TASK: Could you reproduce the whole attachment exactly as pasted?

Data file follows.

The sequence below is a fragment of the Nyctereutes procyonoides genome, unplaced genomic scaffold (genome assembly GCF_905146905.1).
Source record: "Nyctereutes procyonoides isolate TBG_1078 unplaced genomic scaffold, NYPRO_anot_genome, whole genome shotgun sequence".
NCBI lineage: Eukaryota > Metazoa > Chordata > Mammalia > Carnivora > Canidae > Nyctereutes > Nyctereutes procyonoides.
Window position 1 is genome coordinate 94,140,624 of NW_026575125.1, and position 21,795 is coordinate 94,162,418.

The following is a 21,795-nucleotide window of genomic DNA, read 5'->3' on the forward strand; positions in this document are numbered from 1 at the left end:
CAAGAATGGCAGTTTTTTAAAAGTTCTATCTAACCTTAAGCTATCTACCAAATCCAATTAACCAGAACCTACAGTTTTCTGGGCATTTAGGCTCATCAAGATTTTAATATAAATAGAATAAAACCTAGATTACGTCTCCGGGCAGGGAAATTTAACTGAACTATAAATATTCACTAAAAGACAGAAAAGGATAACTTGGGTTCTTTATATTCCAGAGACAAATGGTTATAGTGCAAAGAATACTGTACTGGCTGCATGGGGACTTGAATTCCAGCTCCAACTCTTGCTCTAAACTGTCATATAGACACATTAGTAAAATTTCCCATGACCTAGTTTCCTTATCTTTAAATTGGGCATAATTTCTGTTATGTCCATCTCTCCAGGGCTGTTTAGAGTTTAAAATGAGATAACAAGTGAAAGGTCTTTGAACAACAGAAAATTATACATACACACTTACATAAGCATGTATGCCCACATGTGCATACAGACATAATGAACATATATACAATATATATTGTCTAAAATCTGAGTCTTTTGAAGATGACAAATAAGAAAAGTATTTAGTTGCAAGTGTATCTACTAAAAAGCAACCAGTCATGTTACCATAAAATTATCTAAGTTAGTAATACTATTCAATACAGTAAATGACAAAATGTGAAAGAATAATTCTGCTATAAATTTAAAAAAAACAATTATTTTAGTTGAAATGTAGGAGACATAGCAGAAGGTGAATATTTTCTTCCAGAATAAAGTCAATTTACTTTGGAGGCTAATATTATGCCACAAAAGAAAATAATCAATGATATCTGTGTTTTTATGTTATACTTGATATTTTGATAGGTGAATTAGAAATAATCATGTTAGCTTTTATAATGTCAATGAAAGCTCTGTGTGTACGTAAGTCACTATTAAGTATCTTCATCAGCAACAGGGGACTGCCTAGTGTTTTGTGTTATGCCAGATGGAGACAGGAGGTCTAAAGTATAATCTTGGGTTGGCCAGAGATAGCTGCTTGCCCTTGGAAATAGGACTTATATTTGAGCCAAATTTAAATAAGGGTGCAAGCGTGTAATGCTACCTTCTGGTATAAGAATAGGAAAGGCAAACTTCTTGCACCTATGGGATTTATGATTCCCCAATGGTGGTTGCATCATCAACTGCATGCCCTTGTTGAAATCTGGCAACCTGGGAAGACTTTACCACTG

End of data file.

The sequence below is a fragment of the Nyctereutes procyonoides genome, unplaced genomic scaffold (genome assembly GCF_905146905.1).
Source record: "Nyctereutes procyonoides isolate TBG_1078 unplaced genomic scaffold, NYPRO_anot_genome, whole genome shotgun sequence".
NCBI lineage: Eukaryota > Metazoa > Chordata > Mammalia > Carnivora > Canidae > Nyctereutes > Nyctereutes procyonoides.
Window position 1 is genome coordinate 94,140,624 of NW_026575125.1, and position 21,795 is coordinate 94,162,418.

The following is a 21,795-nucleotide window of genomic DNA, read 5'->3' on the forward strand; positions in this document are numbered from 1 at the left end:
CAAGAATGGCAGTTTTTTAAAAGTTCTATCTAACCTTAAGCTATCTACCAAATCCAATTAACCAGAACCTACAGTTTTCTGGGCATTTAGGCTCATCAAGATTTTAATATAAATAGAATAAAACCTAGATTACGTCTCCGGGCAGGGAAATTTAACTGAACTATAAATATTCACTAAAAGACAGAAAAGGATAACTTGGGTTCTTTATATTCCAGAGACAAATGGTTATAGTGCAAAGAATACTGTACTGGCTGCATGGGGACTTGAATTCCAGCTCCAACTCTTGCTCTAAACTGTCATATAGACACATTAGTAAAATTTCCCATGACCTAGTTTCCTTATCTTTAAATTGGGCATAATTTCTGTTATGTCCATCTCTCCAGGGCTGTTTAGAGTTTAAAATGAGATAACAAGTGAAAGGTCTTTGAACAACAGAAAATTATACATACACACTTACATAAGCATGTATGCCCACATGTGCATACAGACATAATGAACATATATACAATATATATTGTCTAAAATCTGAGTCTTTTGAAGATGACAAATAAGAAAAGTATTTAGTTGCAAGTGTATCTACTAAAAAGCAACCAGTCATGTTACCATAAAATTATCTAAGTTAGTAATACTATTCAATACAGTAAATGACAAAATGTGAAAGAATAATTCTGCTATAAATTTAAAAAAAACAATTATTTTAGTTGAAATGTAGGAGACATAGCAGAAGGTGAATATTTTCTTCCAGAATAAAGTCAATTTACTTTGGAGGCTAATATTATGCCACAAAAGAAAATAATCAATGATATCTGTGTTTTTATGTTATACTTGATATTTTGATAGGTGAATTAGAAATAATCATGTTAGCTTTTATAATGTCAATGAAAGCTCTGTGTGTACGTAAGTCACTATTAAGTATCTTCATCAGCAACAGGGGACTGCCTAGTGTTTTGTGTTATGCCAGATGGAGACAGGAGGTCTAAAGTATAATCTTGGGTTGGCCAGAGATAGCTGCTTGCCCTTGGAAATAGGACTTATATTTGAGCCAAATTTAAATAAGGGTGCAAGCGTGTAATGCTACCTTCTGGTATAAGAATAGGAAAGGCAAACTTCTTGCACCTATGGGATTTATGATTCCCCAATGGTGGTTGCATCATCAACTGCATGCCCTTGTTGAAATCTGGCAACCTGGGAAGACTTTACCACTG